But when we the ‘solution’ has a certain degree of sophistication – terrorist plots, that is, there are many kinds of people involved. Initiators/backers, operatives, facilitators and ‘neighbors’.

It’s hard, almost impossible to change the minds of a determined ‘initiator’. Or of some of the ‘operatives’. The initiators tend to be sociopaths while many of the operators, specially those committing suicide, must be ‘hopeless persons’. Not only clinically depressed but outright hopeless.

But the rest?

Why would anybody back a terrorist plot if there’s another way of achieving a goal? There’s always the sociopathic explanation but not all ‘backers’ are sociopaths. Not in an obvious manner, anyway…

Which brings us to the facilitators and the neighbors.

We have, broadly, two situations.
When the terrorists want to inflict pain in the middle of the enemy territory or when the terrorists want to gain control over a territory.

In 2015 ten terrorists have killed some 130 people in Paris. Wounded a couple of hundreds. And wrecked the lives of many others. Nine of them had been killed by the law enforcement agencies. On the spot or during the next few days. Only one of the assailants has survived and had been apprehended later.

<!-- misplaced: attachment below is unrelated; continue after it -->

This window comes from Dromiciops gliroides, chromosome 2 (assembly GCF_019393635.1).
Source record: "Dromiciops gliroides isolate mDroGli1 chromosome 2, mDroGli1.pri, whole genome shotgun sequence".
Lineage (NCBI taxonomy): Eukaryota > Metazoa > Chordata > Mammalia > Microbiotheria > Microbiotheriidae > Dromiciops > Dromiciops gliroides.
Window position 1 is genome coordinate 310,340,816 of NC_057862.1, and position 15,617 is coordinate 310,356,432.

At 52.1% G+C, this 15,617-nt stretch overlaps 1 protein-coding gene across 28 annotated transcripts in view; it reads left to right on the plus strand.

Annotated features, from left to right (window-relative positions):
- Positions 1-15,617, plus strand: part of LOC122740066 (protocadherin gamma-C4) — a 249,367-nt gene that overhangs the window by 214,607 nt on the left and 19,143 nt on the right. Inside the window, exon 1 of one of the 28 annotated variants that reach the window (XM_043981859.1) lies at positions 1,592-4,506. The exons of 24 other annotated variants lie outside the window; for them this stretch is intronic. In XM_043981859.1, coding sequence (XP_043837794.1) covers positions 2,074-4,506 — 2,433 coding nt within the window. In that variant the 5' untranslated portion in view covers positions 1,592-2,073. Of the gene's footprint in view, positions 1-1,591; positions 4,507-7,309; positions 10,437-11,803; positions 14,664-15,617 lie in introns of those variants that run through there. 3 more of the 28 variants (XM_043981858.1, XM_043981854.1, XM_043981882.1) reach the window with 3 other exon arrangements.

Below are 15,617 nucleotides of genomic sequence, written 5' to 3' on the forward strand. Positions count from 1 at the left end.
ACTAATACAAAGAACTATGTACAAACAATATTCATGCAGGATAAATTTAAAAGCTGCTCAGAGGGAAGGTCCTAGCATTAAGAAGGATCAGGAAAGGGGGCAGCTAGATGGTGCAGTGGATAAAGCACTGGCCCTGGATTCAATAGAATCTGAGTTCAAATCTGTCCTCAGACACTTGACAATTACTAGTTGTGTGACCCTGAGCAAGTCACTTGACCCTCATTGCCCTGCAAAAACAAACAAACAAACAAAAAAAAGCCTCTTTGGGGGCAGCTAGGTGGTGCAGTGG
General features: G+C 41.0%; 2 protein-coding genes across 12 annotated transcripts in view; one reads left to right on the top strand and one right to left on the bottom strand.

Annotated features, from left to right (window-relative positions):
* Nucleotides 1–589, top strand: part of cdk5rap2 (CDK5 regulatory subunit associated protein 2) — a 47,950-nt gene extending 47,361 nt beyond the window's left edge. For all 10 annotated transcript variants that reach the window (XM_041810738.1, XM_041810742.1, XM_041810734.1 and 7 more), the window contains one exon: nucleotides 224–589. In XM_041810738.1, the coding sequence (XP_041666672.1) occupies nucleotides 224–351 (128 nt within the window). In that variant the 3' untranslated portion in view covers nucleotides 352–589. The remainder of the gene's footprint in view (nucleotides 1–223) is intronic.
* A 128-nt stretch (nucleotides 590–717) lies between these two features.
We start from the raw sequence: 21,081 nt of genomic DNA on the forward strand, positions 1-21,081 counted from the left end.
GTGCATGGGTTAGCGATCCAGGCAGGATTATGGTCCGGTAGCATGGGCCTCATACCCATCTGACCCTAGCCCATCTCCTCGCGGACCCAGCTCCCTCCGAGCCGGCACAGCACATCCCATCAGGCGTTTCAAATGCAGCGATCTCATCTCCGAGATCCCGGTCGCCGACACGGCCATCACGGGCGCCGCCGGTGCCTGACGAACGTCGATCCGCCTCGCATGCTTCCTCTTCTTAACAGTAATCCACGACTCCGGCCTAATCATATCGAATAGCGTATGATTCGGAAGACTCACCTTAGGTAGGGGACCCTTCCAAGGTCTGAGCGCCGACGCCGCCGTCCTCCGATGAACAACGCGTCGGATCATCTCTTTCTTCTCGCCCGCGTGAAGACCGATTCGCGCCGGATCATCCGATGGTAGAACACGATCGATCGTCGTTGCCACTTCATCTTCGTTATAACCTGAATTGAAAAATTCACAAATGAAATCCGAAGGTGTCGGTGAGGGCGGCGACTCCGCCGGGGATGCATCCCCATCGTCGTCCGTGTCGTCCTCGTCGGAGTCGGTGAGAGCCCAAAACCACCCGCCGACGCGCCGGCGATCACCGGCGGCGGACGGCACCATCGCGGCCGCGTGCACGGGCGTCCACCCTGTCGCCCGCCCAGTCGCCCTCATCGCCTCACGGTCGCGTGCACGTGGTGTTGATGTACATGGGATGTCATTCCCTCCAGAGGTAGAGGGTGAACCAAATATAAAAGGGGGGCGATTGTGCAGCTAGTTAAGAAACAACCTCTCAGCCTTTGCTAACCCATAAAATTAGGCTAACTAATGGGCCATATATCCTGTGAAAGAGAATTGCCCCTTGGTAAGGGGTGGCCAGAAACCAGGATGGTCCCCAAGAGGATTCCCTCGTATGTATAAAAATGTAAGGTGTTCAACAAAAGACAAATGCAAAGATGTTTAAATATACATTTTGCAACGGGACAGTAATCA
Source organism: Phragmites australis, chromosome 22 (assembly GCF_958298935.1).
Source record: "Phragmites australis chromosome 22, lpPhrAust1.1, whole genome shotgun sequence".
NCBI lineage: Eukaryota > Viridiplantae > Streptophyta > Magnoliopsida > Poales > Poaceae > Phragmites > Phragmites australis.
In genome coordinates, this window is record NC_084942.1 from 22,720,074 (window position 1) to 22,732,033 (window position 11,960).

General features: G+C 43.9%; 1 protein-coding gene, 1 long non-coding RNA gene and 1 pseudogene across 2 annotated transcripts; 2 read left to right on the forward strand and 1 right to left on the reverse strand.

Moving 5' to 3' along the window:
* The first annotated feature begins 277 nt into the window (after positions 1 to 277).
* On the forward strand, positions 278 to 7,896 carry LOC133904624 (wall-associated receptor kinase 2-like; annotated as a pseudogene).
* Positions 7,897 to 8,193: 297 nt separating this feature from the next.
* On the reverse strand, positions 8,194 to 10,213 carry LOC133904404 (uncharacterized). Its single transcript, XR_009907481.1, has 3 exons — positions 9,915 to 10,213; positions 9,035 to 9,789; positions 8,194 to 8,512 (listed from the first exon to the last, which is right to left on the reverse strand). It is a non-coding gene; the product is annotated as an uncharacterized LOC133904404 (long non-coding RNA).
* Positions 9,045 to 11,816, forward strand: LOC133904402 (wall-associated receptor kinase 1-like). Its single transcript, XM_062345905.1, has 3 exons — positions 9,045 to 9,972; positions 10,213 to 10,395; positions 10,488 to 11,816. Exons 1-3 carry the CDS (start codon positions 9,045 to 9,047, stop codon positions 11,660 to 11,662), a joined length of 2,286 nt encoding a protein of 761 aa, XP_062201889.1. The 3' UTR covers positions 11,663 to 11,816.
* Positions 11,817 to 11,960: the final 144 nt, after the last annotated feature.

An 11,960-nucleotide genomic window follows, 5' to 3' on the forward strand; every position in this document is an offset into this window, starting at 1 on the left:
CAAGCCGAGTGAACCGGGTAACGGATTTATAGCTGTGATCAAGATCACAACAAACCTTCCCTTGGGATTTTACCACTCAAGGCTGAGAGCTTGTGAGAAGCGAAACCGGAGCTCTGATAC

The process has just begun. Besides the surviving shooter there are other 19 other people against which have been brought charges. “some are accused of helping the gang without necessarily knowing the extent of the conspiracy.
Many of the accused, including some of the assailants, have lived – at least for a while, in Molenbeek, Belgium.
A suburban commune where quite a high percentage of the population feel ‘there’s no way out’.

Are you familiar with the studies which maintain that both people and mice prefer social interaction to using drugs? Statistically speaking, of course. A very few individuals get hooked and cannot give up while the vast majority stop using drugs when conditions return to normal. When the American soldiers had come back from the VietNam war, for instance.

Same thing is valid with ‘terrorism’. Along with other kinds of fundamentalism.

When too many members of a community become despondent some can be ‘converted’, many others will help – even if not engage directly, while the majority will turn a blind eye to what’s happening in their middle.

That’s why the terrorists who had wreaked havoc in Paris had been able to organize themselves in Molenbeek without the police finding out what was going on.
That’s why the Americans had not been able to wipe out the Taliban. And why the Taliban have grabbed back power so quickly once the Americans had decided to pull back.
Because not enough of those living there – in both Molenbeek and Afghanistan, were hopeful about their future.

Because not enough of the Afghani hearts and minds have been won over.

I’m afraid that making “no distinction between the terrorists who committed these acts and those who harbor them” wasn’t helpful.
On the contrary…

And please, please, click the first picture and read the article.